verb (used with object)
verb (used without object)
- to include in consideration or planning; anticipate: He hadn't reckoned with so many obstacles.
- to deal with: I have to reckon with many problems every day.
Origin of reckon
Synonyms for reckon
Examples from the Web for reckon
Contemporary Examples of reckon
Either way, we Americans have plenty to answer for and reckon with.The Media's Pro-Torture Cheerleaders
December 10, 2014
They were holding too many meetings, he realized, descending into politics instead of ascending to reckon with Flagg.McConaughey’s ‘Stand’—And Ours
December 5, 2014
And the failure to reckon with that question will make the injustice of paying dues for partisan speech look like a minor detail.The Conservative Case for Unions After the Harris v. Quinn Decision
July 2, 2014
Until we reckon with our compounding moral debts, America will never be whole.The Daily Beast’s Best Longreads, May 24, 2014
The Daily Beast
May 24, 2014
In exactly what fashion could 317 million people “reckon” or come to certain eternally elusive “terms” with racism?America Is Coming to Terms with Its Racial Past—Let’s Look Ahead Instead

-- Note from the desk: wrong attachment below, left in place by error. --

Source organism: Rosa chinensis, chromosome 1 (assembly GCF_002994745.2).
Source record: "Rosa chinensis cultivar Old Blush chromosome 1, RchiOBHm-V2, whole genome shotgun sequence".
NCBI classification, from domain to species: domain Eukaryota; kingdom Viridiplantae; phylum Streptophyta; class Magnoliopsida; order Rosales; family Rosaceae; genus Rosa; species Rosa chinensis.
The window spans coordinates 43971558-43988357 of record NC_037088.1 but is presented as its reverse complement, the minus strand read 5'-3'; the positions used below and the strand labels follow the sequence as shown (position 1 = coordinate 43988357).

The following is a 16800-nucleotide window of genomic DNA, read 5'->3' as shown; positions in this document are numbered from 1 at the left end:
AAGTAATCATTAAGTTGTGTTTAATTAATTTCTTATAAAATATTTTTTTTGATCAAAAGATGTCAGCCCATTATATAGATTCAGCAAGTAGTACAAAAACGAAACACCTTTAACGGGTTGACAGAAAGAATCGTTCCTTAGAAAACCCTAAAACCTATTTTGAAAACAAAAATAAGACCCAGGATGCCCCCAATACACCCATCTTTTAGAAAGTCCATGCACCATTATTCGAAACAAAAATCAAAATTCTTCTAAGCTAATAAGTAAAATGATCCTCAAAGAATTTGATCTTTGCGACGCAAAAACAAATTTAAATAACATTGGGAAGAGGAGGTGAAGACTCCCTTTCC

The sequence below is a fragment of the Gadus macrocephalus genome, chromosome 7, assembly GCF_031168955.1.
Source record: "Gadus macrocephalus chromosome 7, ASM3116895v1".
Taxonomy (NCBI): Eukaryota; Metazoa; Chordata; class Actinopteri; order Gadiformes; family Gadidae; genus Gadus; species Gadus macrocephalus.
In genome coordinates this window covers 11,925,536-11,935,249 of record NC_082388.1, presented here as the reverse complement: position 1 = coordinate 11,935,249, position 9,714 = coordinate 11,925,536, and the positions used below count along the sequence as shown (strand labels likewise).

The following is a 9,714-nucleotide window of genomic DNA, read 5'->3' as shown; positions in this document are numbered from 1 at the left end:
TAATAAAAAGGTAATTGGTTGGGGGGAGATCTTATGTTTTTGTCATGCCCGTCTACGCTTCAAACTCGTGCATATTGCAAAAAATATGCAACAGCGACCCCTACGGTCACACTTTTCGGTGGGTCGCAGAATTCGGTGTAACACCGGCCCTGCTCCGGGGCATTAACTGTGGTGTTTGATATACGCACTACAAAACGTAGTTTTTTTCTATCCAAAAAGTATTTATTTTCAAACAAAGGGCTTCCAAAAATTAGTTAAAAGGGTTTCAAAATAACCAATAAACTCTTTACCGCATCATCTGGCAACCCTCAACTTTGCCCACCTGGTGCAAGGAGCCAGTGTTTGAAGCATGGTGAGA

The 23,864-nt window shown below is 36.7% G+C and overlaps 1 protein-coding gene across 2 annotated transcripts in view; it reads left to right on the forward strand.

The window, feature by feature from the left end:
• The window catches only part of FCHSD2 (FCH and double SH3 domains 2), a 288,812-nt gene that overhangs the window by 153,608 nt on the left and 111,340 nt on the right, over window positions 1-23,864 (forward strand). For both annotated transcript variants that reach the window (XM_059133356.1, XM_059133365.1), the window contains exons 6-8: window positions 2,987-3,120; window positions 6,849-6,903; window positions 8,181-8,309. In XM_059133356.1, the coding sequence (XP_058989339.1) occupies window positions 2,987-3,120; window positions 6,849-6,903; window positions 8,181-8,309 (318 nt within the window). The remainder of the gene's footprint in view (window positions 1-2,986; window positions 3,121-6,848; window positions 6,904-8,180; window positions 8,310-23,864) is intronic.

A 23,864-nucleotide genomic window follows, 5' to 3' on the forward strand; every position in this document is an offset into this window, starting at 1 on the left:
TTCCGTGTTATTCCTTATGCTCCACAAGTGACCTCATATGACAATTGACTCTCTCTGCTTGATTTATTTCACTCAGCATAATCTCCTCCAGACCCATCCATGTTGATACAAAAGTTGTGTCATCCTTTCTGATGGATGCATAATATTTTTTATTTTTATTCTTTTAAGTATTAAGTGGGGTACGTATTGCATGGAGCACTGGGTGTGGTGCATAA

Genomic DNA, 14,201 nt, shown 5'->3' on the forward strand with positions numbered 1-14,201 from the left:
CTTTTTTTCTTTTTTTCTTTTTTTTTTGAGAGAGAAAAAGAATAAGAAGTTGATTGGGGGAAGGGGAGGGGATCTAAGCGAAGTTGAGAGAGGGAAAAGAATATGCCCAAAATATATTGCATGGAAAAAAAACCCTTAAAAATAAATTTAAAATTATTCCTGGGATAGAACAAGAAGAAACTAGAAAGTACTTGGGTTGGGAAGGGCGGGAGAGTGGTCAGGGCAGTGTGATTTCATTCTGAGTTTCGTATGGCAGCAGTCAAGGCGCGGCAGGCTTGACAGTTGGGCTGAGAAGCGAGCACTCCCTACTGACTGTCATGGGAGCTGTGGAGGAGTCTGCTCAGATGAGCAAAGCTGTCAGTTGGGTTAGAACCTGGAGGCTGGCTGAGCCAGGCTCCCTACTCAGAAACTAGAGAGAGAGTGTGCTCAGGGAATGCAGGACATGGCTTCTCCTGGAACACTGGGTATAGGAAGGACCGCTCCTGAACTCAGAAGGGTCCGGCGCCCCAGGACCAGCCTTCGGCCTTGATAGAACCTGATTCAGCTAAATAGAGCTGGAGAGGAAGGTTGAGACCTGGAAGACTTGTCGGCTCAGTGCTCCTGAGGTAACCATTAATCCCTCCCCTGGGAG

May 22, 2014
Historical Examples of reckon
This Mauburn isn't good enough for your family, but you reckon he's good enough for me?The Spenders
Harry Leon Wilson
"They won't go back without me, I reckon," he added, with a laugh.Brave and Bold
It may be over when you will: so I reckon nothing upon that.Clarissa, Volume 1 (of 9)
It graveled him like the nation, too, I reckon, much as he tried not to let on.
DO you reckon Tom Sawyer was satisfied after all them adventures?
Word Origin for reckon
c.1200, recenen, from Old English gerecenian "to explain, relate, recount," from West Germanic *(ga)rekenojanan (cf. Old Frisian rekenia, Middle Dutch and Dutch rekenen, Old High German rehhanon, German rechnen, Gothic rahnjan "to count, reckon"), from Proto-Germanic *rakinaz "ready, straightforward," from PIE *reg- "to move in a straight line," with derivatives meaning "direct in a straight line, rule" (see regal).
Intransitive sense "make a computation" is from c.1300. In I reckon, the sense is "hold an impression or opinion," and the expression, used parenthetically, dates from c.1600 and formerly was in literary use (Richardson, etc.), but came to be associated with U.S. Southern dialect and was regarded as provincial or vulgar. Related: Reckoned; reckoning.
In addition to the idiom beginning with reckon
- reckon with
- force to be reckoned with